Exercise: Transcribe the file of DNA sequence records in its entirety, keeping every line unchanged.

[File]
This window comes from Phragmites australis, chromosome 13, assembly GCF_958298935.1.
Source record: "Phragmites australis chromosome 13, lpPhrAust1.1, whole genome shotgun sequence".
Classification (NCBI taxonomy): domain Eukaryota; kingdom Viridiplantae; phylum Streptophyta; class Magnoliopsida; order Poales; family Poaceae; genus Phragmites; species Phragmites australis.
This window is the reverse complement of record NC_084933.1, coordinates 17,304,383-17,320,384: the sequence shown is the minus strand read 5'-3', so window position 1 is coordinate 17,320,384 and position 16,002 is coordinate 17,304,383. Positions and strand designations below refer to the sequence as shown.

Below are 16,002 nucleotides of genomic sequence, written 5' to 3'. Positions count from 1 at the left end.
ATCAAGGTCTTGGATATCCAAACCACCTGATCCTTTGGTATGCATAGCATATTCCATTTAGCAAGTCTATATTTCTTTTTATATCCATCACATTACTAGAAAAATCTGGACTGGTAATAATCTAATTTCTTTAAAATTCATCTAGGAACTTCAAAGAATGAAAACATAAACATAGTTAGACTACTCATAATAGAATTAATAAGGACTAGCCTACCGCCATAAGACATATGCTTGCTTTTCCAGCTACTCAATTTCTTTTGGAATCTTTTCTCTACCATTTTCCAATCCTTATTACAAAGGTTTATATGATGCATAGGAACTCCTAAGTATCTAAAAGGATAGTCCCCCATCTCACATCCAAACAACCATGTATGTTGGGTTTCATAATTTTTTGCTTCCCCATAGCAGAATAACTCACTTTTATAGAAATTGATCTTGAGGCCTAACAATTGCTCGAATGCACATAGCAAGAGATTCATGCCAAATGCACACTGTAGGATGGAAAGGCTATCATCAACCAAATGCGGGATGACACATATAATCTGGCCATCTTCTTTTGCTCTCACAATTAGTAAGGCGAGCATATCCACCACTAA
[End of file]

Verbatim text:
This window comes from Phragmites australis, chromosome 13, assembly GCF_958298935.1.
Source record: "Phragmites australis chromosome 13, lpPhrAust1.1, whole genome shotgun sequence".
Classification (NCBI taxonomy): domain Eukaryota; kingdom Viridiplantae; phylum Streptophyta; class Magnoliopsida; order Poales; family Poaceae; genus Phragmites; species Phragmites australis.
This window is the reverse complement of record NC_084933.1, coordinates 17,304,383-17,320,384: the sequence shown is the minus strand read 5'-3', so window position 1 is coordinate 17,320,384 and position 16,002 is coordinate 17,304,383. Positions and strand designations below refer to the sequence as shown.

Below are 16,002 nucleotides of genomic sequence, written 5' to 3'. Positions count from 1 at the left end.
ATCAAGGTCTTGGATATCCAAACCACCTGATCCTTTGGTATGCATAGCATATTCCATTTAGCAAGTCTATATTTCTTTTTATATCCATCACATTACTAGAAAAATCTGGACTGGTAATAATCTAATTTCTTTAAAATTCATCTAGGAACTTCAAAGAATGAAAACATAAACATAGTTAGACTACTCATAATAGAATTAATAAGGACTAGCCTACCGCCATAAGACATATGCTTGCTTTTCCAGCTACTCAATTTCTTTTGGAATCTTTTCTCTACCATTTTCCAATCCTTATTACAAAGGTTTATATGATGCATAGGAACTCCTAAGTATCTAAAAGGATAGTCCCCCATCTCACATCCAAACAACCATGTATGTTGGGTTTCATAATTTTTTGCTTCCCCATAGCAGAATAACTCACTTTTATAGAAATTGATCTTGAGGCCTAACAATTGCTCGAATGCACATAGCAAGAGATTCATGCCAAATGCACACTGTAGGATGGAAAGGCTATCATCAACCAAATGCGGGATGACACATATAATCTGGCCATCTTCTTTTGCTCTCACAATTAGTAAGGCGAGCATATCCACCACTAA